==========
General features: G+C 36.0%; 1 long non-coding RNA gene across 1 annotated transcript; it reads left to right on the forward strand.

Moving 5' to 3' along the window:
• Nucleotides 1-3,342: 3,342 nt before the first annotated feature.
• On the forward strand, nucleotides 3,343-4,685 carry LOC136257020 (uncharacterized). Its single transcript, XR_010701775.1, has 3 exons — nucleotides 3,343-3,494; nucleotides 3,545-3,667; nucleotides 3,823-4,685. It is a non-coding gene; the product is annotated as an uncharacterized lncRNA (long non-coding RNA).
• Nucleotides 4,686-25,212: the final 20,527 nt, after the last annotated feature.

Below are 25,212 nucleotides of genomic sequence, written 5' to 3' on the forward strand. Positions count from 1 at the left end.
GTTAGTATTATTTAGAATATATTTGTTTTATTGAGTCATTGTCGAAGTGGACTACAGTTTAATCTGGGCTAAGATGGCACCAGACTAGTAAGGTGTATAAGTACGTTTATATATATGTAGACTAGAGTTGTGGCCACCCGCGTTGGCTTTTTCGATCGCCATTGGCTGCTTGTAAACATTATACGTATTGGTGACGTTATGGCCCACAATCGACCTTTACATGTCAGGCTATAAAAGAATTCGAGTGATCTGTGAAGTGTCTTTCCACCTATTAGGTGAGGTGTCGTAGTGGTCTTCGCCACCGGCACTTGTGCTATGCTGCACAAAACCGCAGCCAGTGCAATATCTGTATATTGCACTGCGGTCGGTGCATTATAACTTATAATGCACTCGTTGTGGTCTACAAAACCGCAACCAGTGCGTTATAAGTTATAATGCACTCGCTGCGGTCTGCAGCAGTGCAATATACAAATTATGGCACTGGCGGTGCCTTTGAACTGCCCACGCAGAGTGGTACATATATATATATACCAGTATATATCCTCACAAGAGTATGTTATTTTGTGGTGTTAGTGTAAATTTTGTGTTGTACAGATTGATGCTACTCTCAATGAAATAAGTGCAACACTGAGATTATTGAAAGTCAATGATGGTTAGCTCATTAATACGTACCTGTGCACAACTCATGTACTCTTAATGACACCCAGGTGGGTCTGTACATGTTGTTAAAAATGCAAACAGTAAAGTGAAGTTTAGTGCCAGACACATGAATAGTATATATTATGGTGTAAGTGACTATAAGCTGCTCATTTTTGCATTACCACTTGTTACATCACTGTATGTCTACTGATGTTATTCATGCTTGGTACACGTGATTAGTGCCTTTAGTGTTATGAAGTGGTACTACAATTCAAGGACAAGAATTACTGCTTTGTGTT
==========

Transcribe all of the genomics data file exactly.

General features: G+C 36.0%; 1 long non-coding RNA gene across 1 annotated transcript; it reads left to right on the forward strand.

Moving 5' to 3' along the window:
• Nucleotides 1-3,342: 3,342 nt before the first annotated feature.
• On the forward strand, nucleotides 3,343-4,685 carry LOC136257020 (uncharacterized). Its single transcript, XR_010701775.1, has 3 exons — nucleotides 3,343-3,494; nucleotides 3,545-3,667; nucleotides 3,823-4,685. It is a non-coding gene; the product is annotated as an uncharacterized lncRNA (long non-coding RNA).
• Nucleotides 4,686-25,212: the final 20,527 nt, after the last annotated feature.

Below are 25,212 nucleotides of genomic sequence, written 5' to 3' on the forward strand. Positions count from 1 at the left end.
GTTAGTATTATTTAGAATATATTTGTTTTATTGAGTCATTGTCGAAGTGGACTACAGTTTAATCTGGGCTAAGATGGCACCAGACTAGTAAGGTGTATAAGTACGTTTATATATATGTAGACTAGAGTTGTGGCCACCCGCGTTGGCTTTTTCGATCGCCATTGGCTGCTTGTAAACATTATACGTATTGGTGACGTTATGGCCCACAATCGACCTTTACATGTCAGGCTATAAAAGAATTCGAGTGATCTGTGAAGTGTCTTTCCACCTATTAGGTGAGGTGTCGTAGTGGTCTTCGCCACCGGCACTTGTGCTATGCTGCACAAAACCGCAGCCAGTGCAATATCTGTATATTGCACTGCGGTCGGTGCATTATAACTTATAATGCACTCGTTGTGGTCTACAAAACCGCAACCAGTGCGTTATAAGTTATAATGCACTCGCTGCGGTCTGCAGCAGTGCAATATACAAATTATGGCACTGGCGGTGCCTTTGAACTGCCCACGCAGAGTGGTACATATATATATATACCAGTATATATCCTCACAAGAGTATGTTATTTTGTGGTGTTAGTGTAAATTTTGTGTTGTACAGATTGATGCTACTCTCAATGAAATAAGTGCAACACTGAGATTATTGAAAGTCAATGATGGTTAGCTCATTAATACGTACCTGTGCACAACTCATGTACTCTTAATGACACCCAGGTGGGTCTGTACATGTTGTTAAAAATGCAAACAGTAAAGTGAAGTTTAGTGCCAGACACATGAATAGTATATATTATGGTGTAAGTGACTATAAGCTGCTCATTTTTGCATTACCACTTGTTACATCACTGTATGTCTACTGATGTTATTCATGCTTGGTACACGTGATTAGTGCCTTTAGTGTTATGAAGTGGTACTACAATTCAAGGACAAGAATTACTGCTTTGTGTT